Interested in $200 to quit Facebook?
The social network has been shown to lower productivity, make us more self-indulgent, and fan the flames of envy. But it's also incredibly hard to turn off, as the approximately 1 billion Facebook users around the world would be happy to tell you. How to quit?
Well, some subtle financial encouragement might work. Just ask Paul Baier, an executive at an energy company in Massachusetts. Earlier this month, Baier agreed to compensate his daughter, 14-year-old Rachel Baier, to the tune of $200, if she could stay away from Facebook for a full five months. The $200, according to the contract, which is pictured above, is payable in two monthly installments: $50 on April 15, 2013, and the balance on June 26, 2013.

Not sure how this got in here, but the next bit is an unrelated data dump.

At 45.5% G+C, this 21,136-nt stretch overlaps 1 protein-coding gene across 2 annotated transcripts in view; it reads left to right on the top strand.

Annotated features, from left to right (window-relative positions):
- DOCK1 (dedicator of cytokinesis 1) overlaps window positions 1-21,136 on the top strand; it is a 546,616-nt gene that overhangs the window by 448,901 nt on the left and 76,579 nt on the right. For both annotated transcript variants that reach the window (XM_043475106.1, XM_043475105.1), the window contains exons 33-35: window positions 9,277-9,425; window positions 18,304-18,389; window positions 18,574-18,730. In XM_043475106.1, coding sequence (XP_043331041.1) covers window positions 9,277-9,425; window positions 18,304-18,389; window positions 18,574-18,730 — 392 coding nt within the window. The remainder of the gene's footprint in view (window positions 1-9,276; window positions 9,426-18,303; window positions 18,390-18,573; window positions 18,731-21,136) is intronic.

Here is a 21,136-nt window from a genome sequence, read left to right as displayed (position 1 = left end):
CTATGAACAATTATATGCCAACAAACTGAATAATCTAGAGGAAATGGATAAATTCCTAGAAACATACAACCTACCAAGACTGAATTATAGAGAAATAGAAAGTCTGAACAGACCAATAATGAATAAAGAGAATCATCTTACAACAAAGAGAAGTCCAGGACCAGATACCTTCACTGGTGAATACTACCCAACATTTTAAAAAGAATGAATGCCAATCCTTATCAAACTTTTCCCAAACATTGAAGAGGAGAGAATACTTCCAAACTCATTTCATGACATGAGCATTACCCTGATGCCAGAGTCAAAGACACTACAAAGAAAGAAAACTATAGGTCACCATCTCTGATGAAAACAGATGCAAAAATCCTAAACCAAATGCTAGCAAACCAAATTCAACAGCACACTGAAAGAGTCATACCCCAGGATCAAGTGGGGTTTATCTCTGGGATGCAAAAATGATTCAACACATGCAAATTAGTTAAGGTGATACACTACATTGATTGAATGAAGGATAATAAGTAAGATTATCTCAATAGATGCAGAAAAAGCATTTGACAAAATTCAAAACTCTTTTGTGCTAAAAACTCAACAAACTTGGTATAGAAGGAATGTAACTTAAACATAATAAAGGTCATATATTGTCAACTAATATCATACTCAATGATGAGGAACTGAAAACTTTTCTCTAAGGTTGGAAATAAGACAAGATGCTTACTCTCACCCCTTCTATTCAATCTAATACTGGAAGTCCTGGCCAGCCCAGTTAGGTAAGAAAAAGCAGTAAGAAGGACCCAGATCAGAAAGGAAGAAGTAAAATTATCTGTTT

"It was her idea," Baier told the tech site The Daily Dot. "She wants to earn money and also finds Facebook a distraction and a waste of time sometimes. She plans to go back on after the [five months] is over."
Catch that? Rachel doesn't have to quit Facebook forever. She just has to take a break, during which time she can presumably buy some of the "stuff" stipulated in her "Facebook Deactivation Agreement."
Of course, as PC World's Angela Moscaritolo points out, there are more permanent solutions to the Facebook problem. Consider the case of Tommy Jordan, the North Carolina native who put a bullet in his daughter's laptop after he caught her complaining about her chores on Facebook. (Tommy and Hannah Jordan have since called a truce, with 15-year-old Hannah saying she and her dad were "laughing about [the incident] soon afterwards.")